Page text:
🍷 Red Wine Poached Pears Recipe – Learn in Just 2 Minutes

🍷 Red Wine Poached Pears Recipe – Learn in Just 2 Minutes: A pretty and easy dessert is poached pears. You only need fruit, wine, and warm spices. You don’t need any special skills, pans, or ingredients. Plus, they taste even better the next day, which makes this a great dessert to make ahead of time.

You’re in for a real treat if you’ve never poached fruit before. That looks like I spent hours in the kitchen making this cooked pear recipe! It really doesn’t take much work at all! I just cook the pears in orange juice, honey, cardamom, cinnamon, and red wine.

When you’re ready to serve, drizzle the red-hued pears with the fragrant, sweet, and spiced boiling liquid. Serve with vanilla ice cream, creme fraiche, or custard. Simple and classy for the holidays? I understand what you mean now!

Don’t get me wrongβ€”for a special event, I love a soft plum cake or a rich, creamy lemon ricotta cheesecake. But sometimes I just want a healthy treat that doesn’t require a lot of work in the kitchen. This is where baked pears, apples, or these wine-poached pears come in handy.

I don’t even have to turn on the oven! They are the most beautiful and healthy desserts you can make in just one pot. Also, who doesn’t need a holiday treat that is both easy to make and really stands out?

🍷 Red Wine Poached Pears Recipe – Learn in Just 2 Minutes


  • 2Β large oranges,Β navel or cara cara oranges preferred for sweetness
  • 6Β ripe but firm small pears
  • 2Β cupsΒ red wine such as Pinot Noir
  • ΒΌΒ cupΒ honey
  • 3Β tablespoonsΒ raw sugar,Β or granulated sugar
  • 1Β cinnamon stick
  • ΒΌΒ teaspoonΒ ground cardamom


  • Cut one orange in half and squeeze out the juice. Put the juice in a medium-sized bowl. Cut the last orange into rounds that are ΒΌ inch thick.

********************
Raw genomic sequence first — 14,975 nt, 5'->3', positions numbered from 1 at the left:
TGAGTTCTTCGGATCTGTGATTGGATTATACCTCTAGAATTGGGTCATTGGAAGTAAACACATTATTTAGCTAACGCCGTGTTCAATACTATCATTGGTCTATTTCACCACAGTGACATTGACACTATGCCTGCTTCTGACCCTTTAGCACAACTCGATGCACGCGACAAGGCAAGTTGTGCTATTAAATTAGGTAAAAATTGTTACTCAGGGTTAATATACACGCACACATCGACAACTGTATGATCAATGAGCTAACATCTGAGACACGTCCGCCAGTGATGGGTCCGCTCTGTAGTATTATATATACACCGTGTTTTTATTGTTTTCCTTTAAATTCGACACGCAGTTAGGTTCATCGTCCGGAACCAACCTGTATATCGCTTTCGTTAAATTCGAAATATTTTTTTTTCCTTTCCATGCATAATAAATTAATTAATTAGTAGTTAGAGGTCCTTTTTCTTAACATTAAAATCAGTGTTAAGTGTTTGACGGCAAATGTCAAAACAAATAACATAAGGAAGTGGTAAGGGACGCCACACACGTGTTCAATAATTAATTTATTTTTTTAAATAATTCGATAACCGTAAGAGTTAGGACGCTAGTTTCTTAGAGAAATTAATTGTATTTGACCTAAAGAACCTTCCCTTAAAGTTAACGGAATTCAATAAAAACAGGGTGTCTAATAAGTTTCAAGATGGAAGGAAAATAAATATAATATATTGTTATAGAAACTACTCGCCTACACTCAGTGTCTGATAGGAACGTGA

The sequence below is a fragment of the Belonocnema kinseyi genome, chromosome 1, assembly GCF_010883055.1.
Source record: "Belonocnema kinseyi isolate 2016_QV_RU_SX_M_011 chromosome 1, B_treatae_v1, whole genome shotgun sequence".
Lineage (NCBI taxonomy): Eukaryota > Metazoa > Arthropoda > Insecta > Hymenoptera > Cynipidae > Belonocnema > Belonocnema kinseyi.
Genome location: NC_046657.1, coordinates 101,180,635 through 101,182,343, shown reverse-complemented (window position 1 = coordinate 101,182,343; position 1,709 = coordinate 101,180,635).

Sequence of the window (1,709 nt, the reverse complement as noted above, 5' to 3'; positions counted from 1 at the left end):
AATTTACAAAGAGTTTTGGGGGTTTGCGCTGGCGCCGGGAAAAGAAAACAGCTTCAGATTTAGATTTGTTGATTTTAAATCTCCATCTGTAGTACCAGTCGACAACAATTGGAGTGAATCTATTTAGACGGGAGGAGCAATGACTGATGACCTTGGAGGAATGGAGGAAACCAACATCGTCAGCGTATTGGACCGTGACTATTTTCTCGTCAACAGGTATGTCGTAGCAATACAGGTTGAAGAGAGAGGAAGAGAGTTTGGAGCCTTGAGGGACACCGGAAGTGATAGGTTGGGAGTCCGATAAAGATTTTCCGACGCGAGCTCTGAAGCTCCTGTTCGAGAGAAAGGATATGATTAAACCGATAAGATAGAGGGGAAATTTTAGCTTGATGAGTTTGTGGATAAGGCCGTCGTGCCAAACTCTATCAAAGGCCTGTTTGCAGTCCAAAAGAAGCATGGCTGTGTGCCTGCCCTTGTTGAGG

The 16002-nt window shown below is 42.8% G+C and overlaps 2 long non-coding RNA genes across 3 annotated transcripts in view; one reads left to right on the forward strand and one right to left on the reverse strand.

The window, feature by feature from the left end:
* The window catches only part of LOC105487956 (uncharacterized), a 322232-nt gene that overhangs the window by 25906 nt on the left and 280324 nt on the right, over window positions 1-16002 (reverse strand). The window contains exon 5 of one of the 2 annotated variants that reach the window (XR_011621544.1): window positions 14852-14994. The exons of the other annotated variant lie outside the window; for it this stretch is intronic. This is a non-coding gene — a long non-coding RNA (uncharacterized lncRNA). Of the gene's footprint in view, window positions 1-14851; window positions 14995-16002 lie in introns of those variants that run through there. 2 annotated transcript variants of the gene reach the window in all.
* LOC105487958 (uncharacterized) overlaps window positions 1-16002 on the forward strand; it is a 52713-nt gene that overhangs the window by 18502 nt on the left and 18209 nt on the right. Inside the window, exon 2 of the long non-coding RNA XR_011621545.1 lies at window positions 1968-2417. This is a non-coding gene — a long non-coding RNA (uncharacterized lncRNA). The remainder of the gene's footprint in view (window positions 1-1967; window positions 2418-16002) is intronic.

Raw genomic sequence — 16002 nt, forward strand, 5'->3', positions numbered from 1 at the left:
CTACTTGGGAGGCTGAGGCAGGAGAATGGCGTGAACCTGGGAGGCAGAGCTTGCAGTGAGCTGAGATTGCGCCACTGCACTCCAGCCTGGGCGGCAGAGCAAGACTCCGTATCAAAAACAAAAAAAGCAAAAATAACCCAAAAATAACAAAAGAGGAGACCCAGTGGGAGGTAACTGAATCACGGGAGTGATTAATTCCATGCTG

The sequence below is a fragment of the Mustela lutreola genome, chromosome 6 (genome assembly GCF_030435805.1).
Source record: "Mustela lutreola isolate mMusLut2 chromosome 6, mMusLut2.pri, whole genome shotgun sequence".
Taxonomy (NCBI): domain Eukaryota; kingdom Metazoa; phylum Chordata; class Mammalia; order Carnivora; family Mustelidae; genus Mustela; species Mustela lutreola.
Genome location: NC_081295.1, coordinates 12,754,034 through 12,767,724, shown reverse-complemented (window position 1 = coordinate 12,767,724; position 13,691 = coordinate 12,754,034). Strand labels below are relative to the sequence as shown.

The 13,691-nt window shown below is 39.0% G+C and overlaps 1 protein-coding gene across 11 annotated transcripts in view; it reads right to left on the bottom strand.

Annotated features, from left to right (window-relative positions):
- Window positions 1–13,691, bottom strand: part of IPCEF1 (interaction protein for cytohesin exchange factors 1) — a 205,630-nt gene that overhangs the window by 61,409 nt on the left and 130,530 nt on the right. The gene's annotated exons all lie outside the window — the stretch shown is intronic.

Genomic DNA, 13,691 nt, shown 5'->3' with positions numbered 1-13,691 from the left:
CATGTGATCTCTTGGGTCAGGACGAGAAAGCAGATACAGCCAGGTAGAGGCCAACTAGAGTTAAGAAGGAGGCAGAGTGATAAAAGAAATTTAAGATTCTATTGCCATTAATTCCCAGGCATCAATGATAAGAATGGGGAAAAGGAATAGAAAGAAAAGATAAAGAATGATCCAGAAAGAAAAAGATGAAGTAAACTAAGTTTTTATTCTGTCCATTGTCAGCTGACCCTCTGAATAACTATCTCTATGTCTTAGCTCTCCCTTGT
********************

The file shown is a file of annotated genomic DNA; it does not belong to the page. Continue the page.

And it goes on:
• Peel the pears with a veggie knife, but don’t cut them up. Put the pears in the bowl with the orange juice and toss them around to coat them. This will keep the pears from going brown too fast.


  • Get a stainless pot or another non-reactive pot that is big enough to hold all the pears. Red wine, honey, sugar, a cinnamon stick, and cardamom should all be added.
  • Bring the liquid to a rolling boil over medium-high heat. Then turn down the heat and add the pears and orange juice. Remove the bowl from the heat. Cover and let boil slowly for 20 to 30 minutes. Use a wooden spoon to turn the pears every so often until they are soft enough that a skewer stuck in the middle of the largest part of a pear doesn’t meet any resistance.


  • For now, put the pears back in the bowl. For a few minutes or until it thickens, simmer the rest of the liquid.
  • When the pears are ready to be served, let them sit straight in the liquid used to cook them.
  • Poached pears can be served hot or cold. Add some orange zest on top and drizzle a little syrup over the top. You can also put them in the cooking juice and put them in the fridge overnight to serve later.


How to keep cooked pears fresh

After being cooked in red wine, pears taste even better the next day. This makes them a great dessert to make ahead of time. When the pears are cool, put them in a big glass jar with a tight lid and put it in the fridge. They will stay fresh for up to 5 days.

If you pack them too tightly, they might get broken. This won’t change the taste of the pears, but it will change how they look when you serve them.

I like to serve stewed pears cold, straight from the fridge, but you can heat them up on the stove if you’d rather have a hot dessert.

What goes well with pears that have been poached?

When I have friends over for dinner or during the holidays, I like to serve red wine stewed pears. We might stay at the table for a while, so having this recipe for a treat that you can make ahead of time is very helpful.

I like to serve them after a meal of Cornish Game Hens because the spices go well with the meat. I also like to serve them after the classic Chicken Marbella because the sweet prunes in the Marbella dish go well with the spicy poached pears.

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